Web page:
Sex sells. Is that a problem?
April 16th, 2010
There’s an interesting minor dust-up taking place over on the Bilerico Project. Publisher Bil Browning published a post about “Hot Mormon missionary boys masturbating” and that led one of his contributors, David Badash, to quit the site.Badash explains his reasons this way (while helpfully providing links to the content he objects to):
I recognize the need to “pay the bills,” and sadly, I understand that “Prince William’s penis pictures,” “First all Israeli gay porn movie,” and even “Top 10 Stores to Pick Up Gay Men” (three of the top-ten most popular posts on The Bilerico Project) may serve that purpose, but as a journalist, I have to believe that these are the easy way out, and, just as I wouldn’t expect to see that type of content coming from a think tank, or mainstream journalism site, I don’t expect to see it coming from what I thought Bilerico was. And perhaps that was my mistake.
Browning counters that the Bilerico Project is sex positive, and his editorial decisions go beyond merely figuring out how to “pay the bills.” He denies that any of the posts amounts to porn, and besides that, he posits that such criticisms stem from the desire to maintain a facade of respectability which he calls “the losing strategy behind the closet”:
The reason we have been ostracized for centuries from “normal” society is because we don’t conform to the community expectations about penises and vaginas. We need not neuter our sexuality to advance the cause. The best way to press our movement onward is not by trying to convince the public that we’re “just like them.” We’re not. We do not need to assimilate to gain acceptance; respect is not won by submission and false exteriors.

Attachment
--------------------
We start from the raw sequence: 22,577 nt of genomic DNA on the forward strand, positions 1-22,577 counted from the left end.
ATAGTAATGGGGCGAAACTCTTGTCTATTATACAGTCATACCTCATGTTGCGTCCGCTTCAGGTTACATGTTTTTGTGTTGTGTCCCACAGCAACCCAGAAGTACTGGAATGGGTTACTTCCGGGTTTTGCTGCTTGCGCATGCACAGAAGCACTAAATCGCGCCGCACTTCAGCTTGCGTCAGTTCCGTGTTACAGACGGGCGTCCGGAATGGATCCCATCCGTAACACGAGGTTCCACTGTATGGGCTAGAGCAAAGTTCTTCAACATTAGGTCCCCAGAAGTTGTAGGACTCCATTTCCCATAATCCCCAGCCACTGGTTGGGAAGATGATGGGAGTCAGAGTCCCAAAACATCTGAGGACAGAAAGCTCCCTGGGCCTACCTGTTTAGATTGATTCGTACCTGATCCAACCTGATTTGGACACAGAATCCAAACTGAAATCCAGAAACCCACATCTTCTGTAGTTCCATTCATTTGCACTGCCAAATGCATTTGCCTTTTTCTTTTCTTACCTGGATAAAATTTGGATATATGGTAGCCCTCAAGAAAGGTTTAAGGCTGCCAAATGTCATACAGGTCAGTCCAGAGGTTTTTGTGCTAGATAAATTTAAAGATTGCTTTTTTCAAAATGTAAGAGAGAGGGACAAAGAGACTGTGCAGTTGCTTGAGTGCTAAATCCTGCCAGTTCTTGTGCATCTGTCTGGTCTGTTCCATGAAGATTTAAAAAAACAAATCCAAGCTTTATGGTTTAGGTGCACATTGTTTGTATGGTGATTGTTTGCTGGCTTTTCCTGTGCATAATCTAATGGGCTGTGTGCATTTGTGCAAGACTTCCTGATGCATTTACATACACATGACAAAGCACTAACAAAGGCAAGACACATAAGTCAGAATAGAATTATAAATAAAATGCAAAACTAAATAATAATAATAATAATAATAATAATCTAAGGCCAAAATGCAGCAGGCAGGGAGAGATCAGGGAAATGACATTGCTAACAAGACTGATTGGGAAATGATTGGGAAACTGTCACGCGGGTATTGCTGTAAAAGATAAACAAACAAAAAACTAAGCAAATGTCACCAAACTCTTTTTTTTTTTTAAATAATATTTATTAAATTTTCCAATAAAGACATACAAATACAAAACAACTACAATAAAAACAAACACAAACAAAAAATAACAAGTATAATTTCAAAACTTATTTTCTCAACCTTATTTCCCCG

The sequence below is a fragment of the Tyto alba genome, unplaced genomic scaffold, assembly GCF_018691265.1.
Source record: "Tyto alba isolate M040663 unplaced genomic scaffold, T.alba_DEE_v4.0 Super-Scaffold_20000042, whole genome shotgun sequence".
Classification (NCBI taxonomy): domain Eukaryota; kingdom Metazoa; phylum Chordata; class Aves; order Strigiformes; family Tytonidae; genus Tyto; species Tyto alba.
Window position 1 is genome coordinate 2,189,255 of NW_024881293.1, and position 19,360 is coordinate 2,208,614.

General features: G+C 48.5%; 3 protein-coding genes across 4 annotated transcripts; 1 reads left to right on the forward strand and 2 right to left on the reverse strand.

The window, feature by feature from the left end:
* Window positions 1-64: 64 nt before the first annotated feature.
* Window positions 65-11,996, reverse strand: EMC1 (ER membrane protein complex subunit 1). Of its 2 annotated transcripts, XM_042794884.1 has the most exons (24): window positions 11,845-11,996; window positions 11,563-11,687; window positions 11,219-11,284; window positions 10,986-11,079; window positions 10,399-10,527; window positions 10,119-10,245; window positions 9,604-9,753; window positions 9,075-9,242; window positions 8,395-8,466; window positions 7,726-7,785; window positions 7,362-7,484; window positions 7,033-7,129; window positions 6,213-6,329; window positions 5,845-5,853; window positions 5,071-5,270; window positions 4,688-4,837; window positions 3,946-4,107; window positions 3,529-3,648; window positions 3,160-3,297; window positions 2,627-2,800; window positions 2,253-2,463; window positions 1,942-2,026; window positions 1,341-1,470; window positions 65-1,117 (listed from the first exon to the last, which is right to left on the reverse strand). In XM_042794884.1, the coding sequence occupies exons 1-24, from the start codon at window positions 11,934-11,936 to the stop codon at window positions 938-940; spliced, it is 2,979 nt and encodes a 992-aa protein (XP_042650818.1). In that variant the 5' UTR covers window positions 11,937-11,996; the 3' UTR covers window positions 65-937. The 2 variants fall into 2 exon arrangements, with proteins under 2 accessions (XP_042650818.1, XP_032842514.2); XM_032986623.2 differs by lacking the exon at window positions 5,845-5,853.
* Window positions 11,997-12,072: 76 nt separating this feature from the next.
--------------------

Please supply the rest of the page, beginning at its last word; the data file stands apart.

I would have to agree with Bil’s reasoning. And I’d also add that defining and maintaining a particular tone on a web site is both the Publisher’s responsibility and prerogative. And yes, we do need to pay the bills; that’s why you see advertising on this site as well. And I believe we do see ourselves as sex-positive, but that kind of judgment is always in the eye of the beholder. We certainly don’t avoid topics touching on sexuality, but we tend to approach those topics with a certain seriousness. That’s probably because BTB sees itself as an oh-so-serious web site that resists stooping to the lowest common denominator of base sexuality to promote our site. Are we too serious? Maybe. Personally, I’m a big consumer of what could be described as lowest common denominator-type stuff, and I can’t say I have any qualms about it whatsoever. But our readership doubles in size every nine months quite dependably simply by providing you with what you’ve come to expect: news, analysis and fact-checking of anti-gay rhetoric.
And speaking of news and analysis, the world welcomed singer Ricky Martin as he publicly declared that he was no longer in the closet. Which brings up an interesting question: when a performer comes out of the closet, it’s natural to speculate on how it will affect that performer’s art. After all, if sexuality is something that all people see as one of their core traits, it would seem that escaping the closet would be a freeing experience and that this experience would be reflected in the artist’s work. So in an attempt to provide further data to this artistic theory, we present Ricky Martin’s very first promotional video since coming out and let you be the judge.
Update: The promotional video isn’t exactly new. It was filmed in 2007, but Martin tweeted it to his followers this week. Featuring tatood messages like “find yourself” and “change your life,” Martin said, “It’s all about positive affirmations.”